This story was originally published by The Guardian and is reproduced here as part of the Climate Desk collaboration.
More than 14,000 miles of new oil pipelines are under development around the world, a distance equivalent to almost twice the Earth’s diameter, a report has revealed. The projects, led by the U.S., Russia, China, and India, are “dramatically at odds with plans to limit global warming to 1.5 degrees Celsius or 2 degrees Celsius,” the researchers said.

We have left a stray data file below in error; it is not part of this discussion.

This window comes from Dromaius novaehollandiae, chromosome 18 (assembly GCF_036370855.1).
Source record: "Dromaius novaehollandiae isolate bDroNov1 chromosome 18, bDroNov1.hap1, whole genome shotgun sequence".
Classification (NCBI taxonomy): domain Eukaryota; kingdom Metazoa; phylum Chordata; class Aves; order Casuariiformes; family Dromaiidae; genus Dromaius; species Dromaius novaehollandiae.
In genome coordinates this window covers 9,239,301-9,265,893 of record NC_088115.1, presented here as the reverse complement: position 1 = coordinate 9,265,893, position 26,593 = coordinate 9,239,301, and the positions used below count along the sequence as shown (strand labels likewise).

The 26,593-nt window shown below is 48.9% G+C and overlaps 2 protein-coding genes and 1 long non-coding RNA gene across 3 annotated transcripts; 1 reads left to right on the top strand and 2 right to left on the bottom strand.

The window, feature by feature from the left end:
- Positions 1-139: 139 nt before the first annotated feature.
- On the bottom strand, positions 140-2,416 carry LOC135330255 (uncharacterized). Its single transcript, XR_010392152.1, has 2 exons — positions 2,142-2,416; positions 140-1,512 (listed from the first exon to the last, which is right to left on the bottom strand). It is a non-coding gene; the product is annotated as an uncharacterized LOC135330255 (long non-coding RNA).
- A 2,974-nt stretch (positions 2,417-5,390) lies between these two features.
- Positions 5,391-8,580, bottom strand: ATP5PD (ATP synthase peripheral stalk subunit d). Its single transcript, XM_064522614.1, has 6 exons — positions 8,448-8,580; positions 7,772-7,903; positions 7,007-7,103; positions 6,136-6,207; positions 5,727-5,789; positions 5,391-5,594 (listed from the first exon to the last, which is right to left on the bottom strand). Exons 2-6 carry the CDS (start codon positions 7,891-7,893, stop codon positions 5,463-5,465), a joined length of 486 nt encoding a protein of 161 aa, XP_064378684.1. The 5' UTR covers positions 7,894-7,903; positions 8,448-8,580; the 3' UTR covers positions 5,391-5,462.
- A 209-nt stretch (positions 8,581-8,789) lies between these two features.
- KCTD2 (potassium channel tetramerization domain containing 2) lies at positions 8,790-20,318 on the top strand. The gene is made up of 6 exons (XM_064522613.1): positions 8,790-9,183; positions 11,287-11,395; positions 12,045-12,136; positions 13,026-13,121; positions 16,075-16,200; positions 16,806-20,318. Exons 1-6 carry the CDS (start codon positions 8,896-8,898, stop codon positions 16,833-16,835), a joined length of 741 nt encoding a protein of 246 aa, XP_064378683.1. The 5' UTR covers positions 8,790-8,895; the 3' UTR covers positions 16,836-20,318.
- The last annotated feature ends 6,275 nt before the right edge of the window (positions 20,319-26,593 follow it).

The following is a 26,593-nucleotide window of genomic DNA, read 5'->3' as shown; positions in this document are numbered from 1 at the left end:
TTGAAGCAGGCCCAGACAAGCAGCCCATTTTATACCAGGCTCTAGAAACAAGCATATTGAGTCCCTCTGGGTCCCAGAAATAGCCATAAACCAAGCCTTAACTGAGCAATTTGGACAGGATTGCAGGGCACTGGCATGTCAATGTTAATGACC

The oil pumped through the pipelines would produce at least 5 billion tons of CO2 a year if completed, equivalent to the emissions of the U.S., the world’s second largest polluter. About 40 percent of the pipelines are already under construction, with the rest in planning. Global carbon emissions must drop by 50 percent by 2030 to keep on track with internationally agreed targets for limiting global heating.
The developers of 6000 miles of pipelines under construction stand to lose up to $75 billion if action on the climate crisis prevents the new pipelines being fully used, according to the analysts at Global Energy Monitor who produced the report.... Read more